A well-maintained, clean car is a selling point for dealerships that won’t have to spend as much on reconditioning costs to get the car ready for sale. Clean both the exterior and interior thoroughly yourself to save money, or have it detailed. Be sure that the engine compartment is cleaned as well as the carpets, upholstery and floor mats. Order new mats if yours are worn (ordering online is usually the most cost-effective way to go), make any minor repairs, replace missing items and get an oil change or engine tune up if necessary. Consumer Reports recommends that you fix inexpensive items such as a knob or foggy headlights, but to think twice about expensive work like major dents and wheel damage, which a dealership can usually do much more cheaply than you. Their detailed guide on “How to Maximize Your Used Car’s Curb Appeal” offers excellent tips.


trade in value picture


Negotiate your car’s trade-in value separately from the rest of the deal

When negotiating at a dealership, you’ll want to carefully consider every component separately, from the vehicle’s price and its various options, to financing and the value of your trade-in. Otherwise, it’s more difficult to discern where the dealership may agree to something that seems advantageous to you, only to make up the difference in another aspect of the deal.

A good plan of action is to negotiate your trade-in value first, before discussing the price you want to pay for the new vehicle itself. Many dealers will buy your car without an obligation to use it as credit toward another car.  In these cases, you can actually arrange a trade-in first, and then decide if you want to buy your next car from that dealership.

Despite the quirky name, The KrazyCouponLady.com explains the psychology of this strategy helpfully, “...when you use your trade-in as a bargaining chip, you may get the dealer to agree to your terms, but you don’t know when they might turn around and recoup their costs when selling you the new vehicle.” For instance, the dealership might offer less favorable financing terms or hold to a higher price for the new vehicle.

shopping around for cars


Slow your roll

Unless you’re in a major hurry to unload your vehicle, it generally pays off to shop around and get a few quotes from different dealerships before agreeing to an offer. And by subtly communicating to the dealership that you’ve done your research and are willing to walk away, you’ll be less likely to field numerous low-ball offers. As odd-sounding as it may be, you’re more apt to get closer to the price you want faster if you don’t appear to be rushed.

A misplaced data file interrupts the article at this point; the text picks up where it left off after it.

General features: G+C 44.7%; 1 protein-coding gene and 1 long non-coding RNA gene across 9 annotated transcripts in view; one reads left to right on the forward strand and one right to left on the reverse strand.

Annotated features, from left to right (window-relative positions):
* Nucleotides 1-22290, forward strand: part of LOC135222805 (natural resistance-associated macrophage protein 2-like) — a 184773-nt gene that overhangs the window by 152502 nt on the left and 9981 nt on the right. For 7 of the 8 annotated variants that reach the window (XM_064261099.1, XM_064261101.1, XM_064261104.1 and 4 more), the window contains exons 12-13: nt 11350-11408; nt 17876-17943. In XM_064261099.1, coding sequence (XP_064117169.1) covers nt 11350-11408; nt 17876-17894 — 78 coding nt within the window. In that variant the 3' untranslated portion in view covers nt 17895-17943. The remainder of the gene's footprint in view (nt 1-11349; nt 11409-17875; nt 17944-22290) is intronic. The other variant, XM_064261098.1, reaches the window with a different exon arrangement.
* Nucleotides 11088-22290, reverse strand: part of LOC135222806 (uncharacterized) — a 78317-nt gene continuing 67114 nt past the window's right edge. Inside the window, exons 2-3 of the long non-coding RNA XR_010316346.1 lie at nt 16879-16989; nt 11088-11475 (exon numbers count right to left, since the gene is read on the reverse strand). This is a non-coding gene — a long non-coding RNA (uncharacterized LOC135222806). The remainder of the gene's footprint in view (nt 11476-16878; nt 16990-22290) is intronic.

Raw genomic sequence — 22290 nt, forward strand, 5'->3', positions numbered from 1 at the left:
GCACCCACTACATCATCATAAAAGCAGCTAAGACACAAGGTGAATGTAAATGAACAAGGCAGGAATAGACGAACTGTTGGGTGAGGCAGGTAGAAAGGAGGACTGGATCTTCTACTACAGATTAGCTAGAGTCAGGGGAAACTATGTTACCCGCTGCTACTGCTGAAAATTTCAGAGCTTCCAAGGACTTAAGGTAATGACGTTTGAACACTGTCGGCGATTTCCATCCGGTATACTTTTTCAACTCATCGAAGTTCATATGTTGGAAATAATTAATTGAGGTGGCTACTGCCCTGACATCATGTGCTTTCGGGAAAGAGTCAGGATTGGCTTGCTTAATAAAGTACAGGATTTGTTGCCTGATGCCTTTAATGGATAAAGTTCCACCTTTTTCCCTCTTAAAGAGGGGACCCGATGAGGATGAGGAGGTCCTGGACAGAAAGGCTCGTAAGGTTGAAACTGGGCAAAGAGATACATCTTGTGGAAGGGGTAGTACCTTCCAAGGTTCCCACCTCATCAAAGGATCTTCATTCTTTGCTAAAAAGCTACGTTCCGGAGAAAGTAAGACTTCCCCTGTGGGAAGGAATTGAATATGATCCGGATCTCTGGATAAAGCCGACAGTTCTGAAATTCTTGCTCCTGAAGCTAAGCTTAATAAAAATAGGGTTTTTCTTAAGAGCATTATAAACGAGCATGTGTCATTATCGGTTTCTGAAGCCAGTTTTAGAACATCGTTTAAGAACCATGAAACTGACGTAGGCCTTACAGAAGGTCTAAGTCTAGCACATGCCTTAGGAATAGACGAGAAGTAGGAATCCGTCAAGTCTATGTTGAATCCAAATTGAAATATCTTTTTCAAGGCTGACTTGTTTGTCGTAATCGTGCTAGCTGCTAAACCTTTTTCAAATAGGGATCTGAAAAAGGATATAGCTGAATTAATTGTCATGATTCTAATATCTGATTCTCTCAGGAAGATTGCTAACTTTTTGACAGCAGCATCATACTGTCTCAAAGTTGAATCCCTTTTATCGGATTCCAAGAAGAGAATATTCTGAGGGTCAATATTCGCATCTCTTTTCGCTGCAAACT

Like the idea of a terrific deal on a low-mileage, recent-model vehicle that has been meticulously maintained and inspected— and the assurance that you’re getting a great value for your trade-in without having to haggle over prices? Then visit any of our four Enterprise Used Car Sale locations between Feb. 12-21, and when you finance your new vehicle with The Police Credit Union, you’ll receive a 1.25% APR rate discount! What’s more, Enterprise will appraise your vehicle using Kelley Blue Book values and add $1,000 in credit toward your purchase!

In addition to car loan rates as low as 1.14% APR* for qualified buyers, The Police Credit Union offers flexible repayment terms and 90 days of no payments. Plus, if you finance an Enterprise vehicle at the sale, you'll get a $50 gift card as our gift to you.** Find details at http://bit.ly/UsedAutoSaleThePoliceCreditUnion.

*APR = Annual Percentage Rate. Example rate of 1.14% APR with 36 monthly payments = $28.27 per $1,000 borrowed, assumes .25% discount for enrollment in automatic payments, a 1.00% off current The Police Credit Union rate with a max loan term of 60 months, and .25% discount for members who purchase a vehicle at an Enterprise Car Sales location on February 12-February 21, 2021 (fully indexed rate of 2.64%). APR is based on evaluation of credit history, so your rate may differ. Rates, fees and terms are subject to change at any time, visit our website for current rates at www.thepolicecu.org. **$50 Gift card will be emailed to members who finance a vehicle with The Police Credit Union through Enterprise Car Sales on February 12-February 21, 2021 two weeks after the car sale has ended.

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APR = "Annual Percentage Rate". Actual APR is based on your credit profile and may be higher than the lowest rate available. Posted rates may include promotional discounts and other terms and conditions. APY = "Annual Percentage Yield". Rates are subject to change without notice.